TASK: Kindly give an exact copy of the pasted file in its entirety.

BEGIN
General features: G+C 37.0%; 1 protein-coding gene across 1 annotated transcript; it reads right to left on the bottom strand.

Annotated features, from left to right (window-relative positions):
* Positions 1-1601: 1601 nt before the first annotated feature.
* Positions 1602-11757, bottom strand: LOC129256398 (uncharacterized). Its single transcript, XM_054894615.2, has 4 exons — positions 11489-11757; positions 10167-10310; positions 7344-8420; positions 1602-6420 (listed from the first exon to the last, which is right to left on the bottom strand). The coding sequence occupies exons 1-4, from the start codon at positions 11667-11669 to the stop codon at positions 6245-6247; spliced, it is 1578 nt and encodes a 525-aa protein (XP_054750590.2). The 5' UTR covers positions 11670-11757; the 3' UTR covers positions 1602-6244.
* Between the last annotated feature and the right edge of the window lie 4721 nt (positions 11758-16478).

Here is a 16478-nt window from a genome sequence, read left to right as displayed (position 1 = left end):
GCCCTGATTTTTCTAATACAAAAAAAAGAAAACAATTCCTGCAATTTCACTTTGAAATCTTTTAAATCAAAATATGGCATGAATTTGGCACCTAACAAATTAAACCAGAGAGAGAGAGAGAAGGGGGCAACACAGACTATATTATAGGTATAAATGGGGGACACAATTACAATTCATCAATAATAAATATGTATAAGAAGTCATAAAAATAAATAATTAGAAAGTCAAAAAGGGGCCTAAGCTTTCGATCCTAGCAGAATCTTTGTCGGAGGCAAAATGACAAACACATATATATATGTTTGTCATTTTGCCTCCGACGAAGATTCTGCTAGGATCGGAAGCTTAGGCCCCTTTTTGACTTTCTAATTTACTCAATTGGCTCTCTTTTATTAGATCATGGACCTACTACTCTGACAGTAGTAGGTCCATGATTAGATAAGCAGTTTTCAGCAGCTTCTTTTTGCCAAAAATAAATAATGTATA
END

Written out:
General features: G+C 37.0%; 1 protein-coding gene across 1 annotated transcript; it reads right to left on the bottom strand.

Annotated features, from left to right (window-relative positions):
* Positions 1-1601: 1601 nt before the first annotated feature.
* Positions 1602-11757, bottom strand: LOC129256398 (uncharacterized). Its single transcript, XM_054894615.2, has 4 exons — positions 11489-11757; positions 10167-10310; positions 7344-8420; positions 1602-6420 (listed from the first exon to the last, which is right to left on the bottom strand). The coding sequence occupies exons 1-4, from the start codon at positions 11667-11669 to the stop codon at positions 6245-6247; spliced, it is 1578 nt and encodes a 525-aa protein (XP_054750590.2). The 5' UTR covers positions 11670-11757; the 3' UTR covers positions 1602-6244.
* Between the last annotated feature and the right edge of the window lie 4721 nt (positions 11758-16478).

Here is a 16478-nt window from a genome sequence, read left to right as displayed (position 1 = left end):
GCCCTGATTTTTCTAATACAAAAAAAAGAAAACAATTCCTGCAATTTCACTTTGAAATCTTTTAAATCAAAATATGGCATGAATTTGGCACCTAACAAATTAAACCAGAGAGAGAGAGAGAAGGGGGCAACACAGACTATATTATAGGTATAAATGGGGGACACAATTACAATTCATCAATAATAAATATGTATAAGAAGTCATAAAAATAAATAATTAGAAAGTCAAAAAGGGGCCTAAGCTTTCGATCCTAGCAGAATCTTTGTCGGAGGCAAAATGACAAACACATATATATATGTTTGTCATTTTGCCTCCGACGAAGATTCTGCTAGGATCGGAAGCTTAGGCCCCTTTTTGACTTTCTAATTTACTCAATTGGCTCTCTTTTATTAGATCATGGACCTACTACTCTGACAGTAGTAGGTCCATGATTAGATAAGCAGTTTTCAGCAGCTTCTTTTTGCCAAAAATAAATAATGTATA